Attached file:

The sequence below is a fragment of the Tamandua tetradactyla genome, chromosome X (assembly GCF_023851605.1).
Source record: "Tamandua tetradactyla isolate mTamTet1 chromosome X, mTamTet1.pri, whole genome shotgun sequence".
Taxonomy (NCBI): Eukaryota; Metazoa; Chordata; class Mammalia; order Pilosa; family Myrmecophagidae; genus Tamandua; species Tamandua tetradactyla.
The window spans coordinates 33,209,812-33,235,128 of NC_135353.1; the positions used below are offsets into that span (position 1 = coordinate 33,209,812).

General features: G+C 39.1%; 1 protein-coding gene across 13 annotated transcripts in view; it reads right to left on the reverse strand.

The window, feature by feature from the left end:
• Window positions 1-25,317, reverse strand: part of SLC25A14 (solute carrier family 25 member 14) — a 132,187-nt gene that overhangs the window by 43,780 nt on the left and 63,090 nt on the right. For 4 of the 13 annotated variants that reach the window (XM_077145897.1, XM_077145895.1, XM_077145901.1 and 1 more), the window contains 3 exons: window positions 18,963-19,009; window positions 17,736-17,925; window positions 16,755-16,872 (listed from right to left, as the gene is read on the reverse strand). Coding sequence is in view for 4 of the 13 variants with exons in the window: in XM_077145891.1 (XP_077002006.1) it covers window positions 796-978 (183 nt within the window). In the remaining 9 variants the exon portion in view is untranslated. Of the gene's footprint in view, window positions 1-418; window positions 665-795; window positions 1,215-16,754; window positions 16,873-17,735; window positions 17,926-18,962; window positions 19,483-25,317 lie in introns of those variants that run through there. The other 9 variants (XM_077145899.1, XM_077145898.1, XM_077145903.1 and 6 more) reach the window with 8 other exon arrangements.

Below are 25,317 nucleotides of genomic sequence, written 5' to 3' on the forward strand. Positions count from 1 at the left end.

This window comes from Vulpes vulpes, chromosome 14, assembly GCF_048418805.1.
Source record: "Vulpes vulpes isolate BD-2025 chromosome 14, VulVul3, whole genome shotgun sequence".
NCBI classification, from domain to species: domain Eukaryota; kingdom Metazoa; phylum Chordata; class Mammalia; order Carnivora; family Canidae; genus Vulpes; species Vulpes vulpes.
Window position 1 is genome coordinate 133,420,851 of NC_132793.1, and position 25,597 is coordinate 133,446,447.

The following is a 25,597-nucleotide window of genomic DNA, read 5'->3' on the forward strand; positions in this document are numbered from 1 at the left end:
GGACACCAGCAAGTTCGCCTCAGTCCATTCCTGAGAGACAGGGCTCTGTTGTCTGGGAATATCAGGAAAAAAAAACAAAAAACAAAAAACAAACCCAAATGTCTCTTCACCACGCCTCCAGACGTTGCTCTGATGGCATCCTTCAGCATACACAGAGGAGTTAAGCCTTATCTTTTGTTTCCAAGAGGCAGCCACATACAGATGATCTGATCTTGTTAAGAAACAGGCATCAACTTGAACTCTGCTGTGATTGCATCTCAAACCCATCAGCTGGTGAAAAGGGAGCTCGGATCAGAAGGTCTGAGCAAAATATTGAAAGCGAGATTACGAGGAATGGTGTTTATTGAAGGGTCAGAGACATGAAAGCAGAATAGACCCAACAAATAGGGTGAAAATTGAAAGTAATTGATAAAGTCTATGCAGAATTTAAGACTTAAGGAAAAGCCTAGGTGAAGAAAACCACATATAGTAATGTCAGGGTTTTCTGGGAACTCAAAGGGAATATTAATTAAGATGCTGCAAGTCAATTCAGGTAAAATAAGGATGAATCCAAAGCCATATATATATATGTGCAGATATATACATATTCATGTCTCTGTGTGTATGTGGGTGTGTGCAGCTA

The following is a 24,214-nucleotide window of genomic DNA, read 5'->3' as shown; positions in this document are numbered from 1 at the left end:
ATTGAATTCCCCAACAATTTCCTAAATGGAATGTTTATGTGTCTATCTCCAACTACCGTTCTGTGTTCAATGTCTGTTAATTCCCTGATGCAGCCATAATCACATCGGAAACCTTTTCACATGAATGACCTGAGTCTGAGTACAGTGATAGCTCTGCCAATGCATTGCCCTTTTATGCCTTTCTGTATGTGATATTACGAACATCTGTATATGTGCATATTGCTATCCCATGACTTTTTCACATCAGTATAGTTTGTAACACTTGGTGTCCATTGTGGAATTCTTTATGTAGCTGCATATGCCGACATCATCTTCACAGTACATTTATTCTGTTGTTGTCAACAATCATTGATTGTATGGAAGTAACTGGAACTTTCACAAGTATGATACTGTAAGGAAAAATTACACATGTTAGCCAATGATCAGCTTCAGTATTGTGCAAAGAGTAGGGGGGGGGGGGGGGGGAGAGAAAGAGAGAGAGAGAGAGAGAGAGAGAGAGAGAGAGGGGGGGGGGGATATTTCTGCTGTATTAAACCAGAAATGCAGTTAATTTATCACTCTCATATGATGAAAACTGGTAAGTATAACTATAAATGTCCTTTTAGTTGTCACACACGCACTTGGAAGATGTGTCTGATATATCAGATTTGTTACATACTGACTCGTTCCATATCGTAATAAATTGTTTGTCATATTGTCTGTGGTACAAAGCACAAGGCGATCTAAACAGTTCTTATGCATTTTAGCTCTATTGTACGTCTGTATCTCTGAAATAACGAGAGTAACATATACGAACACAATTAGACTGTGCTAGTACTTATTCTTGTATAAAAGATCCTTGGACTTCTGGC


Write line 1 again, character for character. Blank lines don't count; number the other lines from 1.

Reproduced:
The sequence below is a fragment of the Tamandua tetradactyla genome, chromosome X (assembly GCF_023851605.1).